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Jen-Hsun Huang, president and chief executive officer of Nvidia Corp., announces the EGX Edge Supercomputing Platform during the company’s event at Mobile World Congress Americas in Los Angeles, California, Oct. 21, 2019.
Patrick T. Fallon | Bloomberg | Getty Images

Nvidia’s most-advanced graphics cards are selling for more than $40,000 on eBay, as demand soars for chips needed to train and deploy artificial intelligence software.

The prices for Nvidia’s H100 processors were noted by 3D gaming pioneer and former Meta consulting technology chief John Carmack on Twitter. On Friday, at least eight H100s were listed on eBay at prices ranging from $39,995 to just under $46,000. Some retailers have offered it in the past for around $36,000.

The H100, announced last year, is Nvidia’s latest flagship AI chip, succeeding the A100, a roughly $10,000 chip that’s been called the “workhorse” for AI applications.

Developers are using the H100 to build so-called large language models (LLMs), which are at the heart of AI applications like OpenAI’s ChatGPT. Running those systems is expensive and requires powerful computers to churn through terabytes of data for days or weeks at a time. They also rely on hefty computing power so the AI model can generate text, images or predictions.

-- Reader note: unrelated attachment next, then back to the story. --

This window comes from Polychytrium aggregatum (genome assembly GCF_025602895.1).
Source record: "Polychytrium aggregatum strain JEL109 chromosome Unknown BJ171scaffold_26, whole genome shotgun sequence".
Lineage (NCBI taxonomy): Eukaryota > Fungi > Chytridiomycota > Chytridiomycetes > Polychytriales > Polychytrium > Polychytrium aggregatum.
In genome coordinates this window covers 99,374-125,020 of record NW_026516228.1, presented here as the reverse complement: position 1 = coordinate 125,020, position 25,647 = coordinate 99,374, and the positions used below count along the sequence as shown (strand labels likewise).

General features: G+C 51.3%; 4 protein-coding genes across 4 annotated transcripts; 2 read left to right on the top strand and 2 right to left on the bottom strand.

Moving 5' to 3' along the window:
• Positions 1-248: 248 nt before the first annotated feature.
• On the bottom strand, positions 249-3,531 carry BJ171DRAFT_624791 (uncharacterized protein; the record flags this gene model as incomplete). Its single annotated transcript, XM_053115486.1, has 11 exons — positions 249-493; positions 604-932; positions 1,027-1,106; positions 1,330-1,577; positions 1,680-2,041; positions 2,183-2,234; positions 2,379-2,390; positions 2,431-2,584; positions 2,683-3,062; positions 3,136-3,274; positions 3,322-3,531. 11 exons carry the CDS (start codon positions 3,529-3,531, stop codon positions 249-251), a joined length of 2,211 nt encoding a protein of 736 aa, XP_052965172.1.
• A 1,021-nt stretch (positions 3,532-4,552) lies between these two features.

Training AI models, especially large ones like GPT, requires hundreds of high-end Nvidia GPUs working together.

Microsoft spent hundreds of millions of dollars on tens of thousands of Nvidia A100 chips to help build ChatGPT. Nvidia controls the vast majority of the market for AI chips.

Nvidia also offers a supercomputer with eight GPUs working together called the DGX. Earlier this year, the company announced new services that would allow companies to rent access to DGX computers for $37,000 per month. At that price, the system would use Nvidia’s older A100 processors.

Nvidia says the H100 is the first chip to be optimized for the specific AI architecture underpinning many of the recent advances in AI, called transformers. Industry experts say the more powerful chips will be necessary to build even bigger and more data-hungry models than those that are currently available.

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